Modernism mixes with classicism in latest Renoir exhibit
Posted February 28, 2010 at 5:19 pm in Lifestyle
The Los Angeles County Museum of Art boasts that its new exhibit Renoir in the 20th Century offers an unprecedented look at the world-renowned French Impressionist Pierre-Auguste Renoir through the unorthodox perspective of modernism, claiming that the exhibition closes the perceived gap between art of the 19th and 20th centuries.
The exhibit, which will be open until May 9, is LACMAâ€™s first monographic study dedicated almost exclusively to Renoir, and the first in the world since 1985. It covers the last 30 years of Renoirâ€™s painting career when his painting style veered off of the modern, progressive path and focused more on nude paintings, portraiture, fantastic â€śOrientâ€ť paintings and works inspired by classical mythology.
The exhibit showcases Renoirâ€™s sculptures, drawings, family photos and even a silent video of Renoir in his studio.
Alongside the remarkable Renoir pieces on display in the new exhibit, LACMA is also showcasing works by artists who were inspired by Renoirâ€™s late work â€” Matisse, Bonnard, Maillol and Picasso included.
Many of the pieces on display, including a sculpture of the artistâ€™s son Claude, were never intended to be seen by the public. The various sculptures that are spread through the exhibit range from the basic (â€śCocoâ€ť) to the very elaborate, as seen in his decorative clock, â€śHymn to Life,â€ť which pays homage to classical decorative arts by depicting a mythological scene of nymphâ€“like nudes. His drawings â€” most of which were intended strictly as studies for subsequent paintings and were not meant to be displayed as finished products â€” are placed next to studies by Maillol. Some of the Maillol studies were clearly influenced by Renoirâ€™s nude sketches.
The exhibit follows the work of Renoir after the Impressionistic peak of his career. It acknowledges the time when Renoir was a leader in the battles of Impressionism, but the art displayed dates after 1880, when he began to distance himself from Impressionism and wanted to return to a style that was more classical and free. Although his subjects are shown in modern contexts, his depictions of them are inspired by works of the great masters like Titian and are heavily influenced by mythology.
While many artists at the time either used their art to remark on turmoil or decided to make progressive changes within the medium, Renoirâ€™s paintings retreated to fantasy and innocence. He said that pain disappears, but beauty endures, a perspective that shines through some of his most famous scenes, which are present at the exhibit.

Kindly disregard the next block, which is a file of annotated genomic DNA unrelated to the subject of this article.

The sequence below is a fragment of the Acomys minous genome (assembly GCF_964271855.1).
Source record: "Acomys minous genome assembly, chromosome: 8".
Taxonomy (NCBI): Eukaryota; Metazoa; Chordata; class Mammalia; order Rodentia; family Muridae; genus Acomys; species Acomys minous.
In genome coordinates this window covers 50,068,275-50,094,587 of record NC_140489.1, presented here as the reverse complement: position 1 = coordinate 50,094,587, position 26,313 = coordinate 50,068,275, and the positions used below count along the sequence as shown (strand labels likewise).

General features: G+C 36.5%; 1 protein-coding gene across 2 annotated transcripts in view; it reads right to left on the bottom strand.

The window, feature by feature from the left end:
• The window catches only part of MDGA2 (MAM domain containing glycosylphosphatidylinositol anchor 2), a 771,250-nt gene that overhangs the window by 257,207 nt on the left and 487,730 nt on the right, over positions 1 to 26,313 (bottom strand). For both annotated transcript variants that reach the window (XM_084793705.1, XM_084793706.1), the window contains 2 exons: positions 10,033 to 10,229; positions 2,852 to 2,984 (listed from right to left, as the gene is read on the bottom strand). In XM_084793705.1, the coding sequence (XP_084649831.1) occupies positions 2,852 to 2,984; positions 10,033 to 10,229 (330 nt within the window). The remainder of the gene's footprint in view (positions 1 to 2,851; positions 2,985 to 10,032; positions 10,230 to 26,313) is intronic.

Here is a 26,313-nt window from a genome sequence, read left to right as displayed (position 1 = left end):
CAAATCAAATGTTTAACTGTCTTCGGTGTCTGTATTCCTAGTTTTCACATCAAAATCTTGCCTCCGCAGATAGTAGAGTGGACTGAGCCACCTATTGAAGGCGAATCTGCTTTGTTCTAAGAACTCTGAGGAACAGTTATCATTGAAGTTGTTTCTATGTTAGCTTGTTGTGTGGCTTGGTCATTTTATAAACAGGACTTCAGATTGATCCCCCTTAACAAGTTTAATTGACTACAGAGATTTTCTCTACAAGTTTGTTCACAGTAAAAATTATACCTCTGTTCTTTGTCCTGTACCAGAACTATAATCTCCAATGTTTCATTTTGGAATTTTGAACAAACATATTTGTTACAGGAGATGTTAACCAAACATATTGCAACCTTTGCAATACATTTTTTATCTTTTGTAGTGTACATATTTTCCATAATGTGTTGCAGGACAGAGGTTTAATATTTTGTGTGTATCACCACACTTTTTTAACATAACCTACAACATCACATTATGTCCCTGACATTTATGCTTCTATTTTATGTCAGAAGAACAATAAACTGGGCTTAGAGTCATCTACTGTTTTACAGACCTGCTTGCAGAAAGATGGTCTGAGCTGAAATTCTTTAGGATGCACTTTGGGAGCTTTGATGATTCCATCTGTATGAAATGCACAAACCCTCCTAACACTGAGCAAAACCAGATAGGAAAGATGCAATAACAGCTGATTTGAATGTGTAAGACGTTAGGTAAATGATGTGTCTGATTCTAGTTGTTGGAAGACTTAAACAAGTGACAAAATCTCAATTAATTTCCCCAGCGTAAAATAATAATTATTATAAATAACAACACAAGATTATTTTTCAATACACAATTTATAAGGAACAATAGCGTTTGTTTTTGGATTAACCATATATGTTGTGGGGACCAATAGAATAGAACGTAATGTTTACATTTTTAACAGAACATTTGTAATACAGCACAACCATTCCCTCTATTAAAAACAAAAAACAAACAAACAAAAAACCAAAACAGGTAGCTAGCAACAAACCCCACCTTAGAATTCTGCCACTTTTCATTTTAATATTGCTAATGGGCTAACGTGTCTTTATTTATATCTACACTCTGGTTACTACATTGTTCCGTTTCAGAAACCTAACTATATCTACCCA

From â€śTwo Young Girls at the Piano,â€ť which depicts a calm musical scene to â€śThe Artistâ€™s Son Jean Drawing,â€ť which was inspired by Jean-Baptiste-SimĂ©on Chardinâ€™s 18th century paintings of childhood innocence, the exhibit shows pieces that were technically old-fashioned in their own time. Nonetheless, these are pieces that art appreciators must take into account when discussing Renoir.
Renoirâ€™s nudes are another main focus of the exhibit, which emphasizes that Renoir was a pioneer in setting the classic â€śold masterâ€ť style nude in modern settings. Rather than associating the nude woman with a mythological or biblical tale, Renoirâ€™s nudes are depicted doing ordinary chores. Although Renoir wanted to abstain from modernism, his nudes are displayed in modern settings but appear oddly timeless.
The exhibit is spread between nine spacious, white rooms that reflect the light, airy quality of Renoirâ€™s work. Although the rooms arenâ€™t completely dissimilar from one another, they each attempt a sort of theme â€” nudes, drawings, portraiture, etc. The final room is occupied by the painting that Renoir considered his masterpiece titled â€śThe Great Bathers (The Nymphs).â€ť The exhibit suggests that this painting hasnâ€™t garnered much respect because it wasnâ€™t at all progressive. While history has considered barrierâ€“breaking works of the time to be more important, â€śThe Great Bathersâ€ť is a throwback to nudes of the previous centuries that were depicted in lush outdoorsy settings.
The works in the exhibit have been acquired from across the globe â€” Paris, Philadelphia, Tokyo, New York â€” yet all contribute to a cohesive representation of Renoirâ€™s late and often ignored work. By the turnout of visitors, however, it seems as if some of these pieces are finally regaining recognition.
Renoir is quoted as saying, â€śWhy shouldnâ€™t art be pretty? There are enough unpleasant things in the world.â€ť His view of art is exemplified throughout the exhibit, which displays his work that was truly intended to be beautiful above all else. LACMA makes it a point to explain that these paintings have often been underappreciated because of their distance from modernity and the cultural changes of the time; however, the work of Renoirâ€™s last 30 years was influential on modern artists and beautiful in its own right.